DALLAS (The Federal Reserve Bank of Dallas) – The Federal Reserve Bank of Dallas is forecasting employment growth of 2.8 percent in 2018. The Dallas Fed projects 349,900 jobs will be added in the state this year, and employment in December 2018 will be 12.7 million.
“Growth last year was 2.4 percent, slightly under the December forecast of 2.5 percent but still strong relative to what we saw in 2015 and 2016,” said Dallas Fed Assistant Vice President and Senior Economist Dr. Keith Phillips in this month’s Texas Employment Forecast.
“The improvement in job growth last year from the weak pace of 1.2 percent in 2016 was primarily due to strong rebounds in the energy and manufacturing sectors,” Phillips said.
He said that while December job growth weakened, it followed two months of strong growth, and overall jobs grew at an annual pace of 2.3 percent in the second half of last year—despite Hurricane Harvey hitting the Gulf Coast.
According to the latest Texas Workforce Commission employment data compiled by the Real Estate Center, Texas added 400 more jobs in December 2017 than the previous month. However, 306,900 jobs were added statewide between December 2016 and December 2017.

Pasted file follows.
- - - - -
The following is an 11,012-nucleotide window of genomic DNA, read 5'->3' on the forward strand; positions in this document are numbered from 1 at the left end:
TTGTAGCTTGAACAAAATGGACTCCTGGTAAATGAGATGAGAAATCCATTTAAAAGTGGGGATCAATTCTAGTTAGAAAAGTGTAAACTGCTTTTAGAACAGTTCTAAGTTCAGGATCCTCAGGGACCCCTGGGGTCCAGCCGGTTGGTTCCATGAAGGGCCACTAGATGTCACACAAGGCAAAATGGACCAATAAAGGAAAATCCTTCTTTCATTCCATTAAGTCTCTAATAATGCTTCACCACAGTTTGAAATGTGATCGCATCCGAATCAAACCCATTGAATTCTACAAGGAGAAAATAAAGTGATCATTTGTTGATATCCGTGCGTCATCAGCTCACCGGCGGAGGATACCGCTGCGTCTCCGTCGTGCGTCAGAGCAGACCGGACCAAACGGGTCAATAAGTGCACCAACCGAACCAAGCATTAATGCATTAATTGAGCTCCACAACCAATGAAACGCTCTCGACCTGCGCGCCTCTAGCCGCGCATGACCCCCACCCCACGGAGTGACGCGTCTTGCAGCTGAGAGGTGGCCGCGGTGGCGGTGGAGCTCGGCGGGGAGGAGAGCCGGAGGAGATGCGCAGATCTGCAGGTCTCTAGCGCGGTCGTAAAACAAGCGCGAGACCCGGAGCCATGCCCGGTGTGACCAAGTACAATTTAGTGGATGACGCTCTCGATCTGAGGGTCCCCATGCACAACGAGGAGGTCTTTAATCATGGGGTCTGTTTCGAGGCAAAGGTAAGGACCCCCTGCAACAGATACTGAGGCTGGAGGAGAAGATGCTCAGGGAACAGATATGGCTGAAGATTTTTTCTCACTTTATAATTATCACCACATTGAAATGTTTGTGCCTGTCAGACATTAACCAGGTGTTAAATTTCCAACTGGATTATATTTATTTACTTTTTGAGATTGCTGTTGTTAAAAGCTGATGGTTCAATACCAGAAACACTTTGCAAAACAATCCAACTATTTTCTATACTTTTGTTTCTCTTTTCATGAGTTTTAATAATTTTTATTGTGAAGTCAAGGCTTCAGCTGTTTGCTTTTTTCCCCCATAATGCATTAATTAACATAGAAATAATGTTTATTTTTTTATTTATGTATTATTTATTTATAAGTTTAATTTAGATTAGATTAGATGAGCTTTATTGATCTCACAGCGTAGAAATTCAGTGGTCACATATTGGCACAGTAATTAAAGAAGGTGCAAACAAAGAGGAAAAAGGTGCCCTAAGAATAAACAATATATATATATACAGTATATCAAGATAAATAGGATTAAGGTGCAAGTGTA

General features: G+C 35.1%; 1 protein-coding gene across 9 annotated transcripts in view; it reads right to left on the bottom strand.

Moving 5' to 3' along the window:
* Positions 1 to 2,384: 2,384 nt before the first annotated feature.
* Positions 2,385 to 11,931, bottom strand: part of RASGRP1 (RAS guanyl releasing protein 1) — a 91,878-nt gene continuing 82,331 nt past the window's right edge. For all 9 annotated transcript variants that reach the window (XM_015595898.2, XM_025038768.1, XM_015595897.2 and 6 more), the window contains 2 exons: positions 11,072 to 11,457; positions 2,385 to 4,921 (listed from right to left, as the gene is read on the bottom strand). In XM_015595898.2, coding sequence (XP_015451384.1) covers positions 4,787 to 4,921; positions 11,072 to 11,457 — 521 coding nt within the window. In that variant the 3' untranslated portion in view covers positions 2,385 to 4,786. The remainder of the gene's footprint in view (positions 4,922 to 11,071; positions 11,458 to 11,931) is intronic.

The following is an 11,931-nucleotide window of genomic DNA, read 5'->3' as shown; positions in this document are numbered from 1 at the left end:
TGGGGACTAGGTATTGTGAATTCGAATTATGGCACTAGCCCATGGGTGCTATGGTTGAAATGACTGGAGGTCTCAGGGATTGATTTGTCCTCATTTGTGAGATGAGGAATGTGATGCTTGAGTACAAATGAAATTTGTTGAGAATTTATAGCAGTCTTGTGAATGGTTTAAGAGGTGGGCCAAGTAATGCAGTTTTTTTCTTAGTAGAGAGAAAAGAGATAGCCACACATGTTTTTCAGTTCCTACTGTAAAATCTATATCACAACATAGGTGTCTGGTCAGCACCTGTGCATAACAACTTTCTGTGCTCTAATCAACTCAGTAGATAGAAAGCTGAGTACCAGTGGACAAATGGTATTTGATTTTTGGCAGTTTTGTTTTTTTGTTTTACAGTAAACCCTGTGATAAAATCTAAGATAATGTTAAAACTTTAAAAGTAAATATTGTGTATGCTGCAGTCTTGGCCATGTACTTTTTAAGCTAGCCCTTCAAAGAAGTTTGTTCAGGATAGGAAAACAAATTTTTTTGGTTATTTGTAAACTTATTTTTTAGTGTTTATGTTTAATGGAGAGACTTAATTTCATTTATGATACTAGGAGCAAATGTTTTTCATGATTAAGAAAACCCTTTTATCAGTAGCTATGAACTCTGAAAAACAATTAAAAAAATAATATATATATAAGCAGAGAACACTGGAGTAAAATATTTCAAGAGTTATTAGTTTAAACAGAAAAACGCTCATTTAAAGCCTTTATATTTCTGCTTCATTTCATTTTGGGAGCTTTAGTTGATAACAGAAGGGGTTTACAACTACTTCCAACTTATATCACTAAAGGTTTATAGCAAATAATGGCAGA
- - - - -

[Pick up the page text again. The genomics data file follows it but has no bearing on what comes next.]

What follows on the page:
Among other findings from last month:
Leisure and hospitality added 6,800 jobs, recording the largest private-industry employment gain in December.
Construction employment expanded by 4,300 jobs.
Information added 3,600 jobs. This includes traditional and software publishing, data processing and hosting, and telecommunications companies.
Trade, transportation, and utilities lost 10,500 jobs.
Professional and business services lost 300 jobs.
Manufacturing lost 2,400 jobs.
The goods-producing industry lost 1,300 jobs.
Mining registered 3,200 job losses.
Private sector jobs decreased by 3,900, and government increased by 4,300.
Financial activities lost 2,100 jobs.
The service sector added 1,700 jobs.
Education and health services lost 500 jobs.
The state’s unemployment rate was 3.9 percent in December, below the U.S. unemployment rate of 4.1 percent.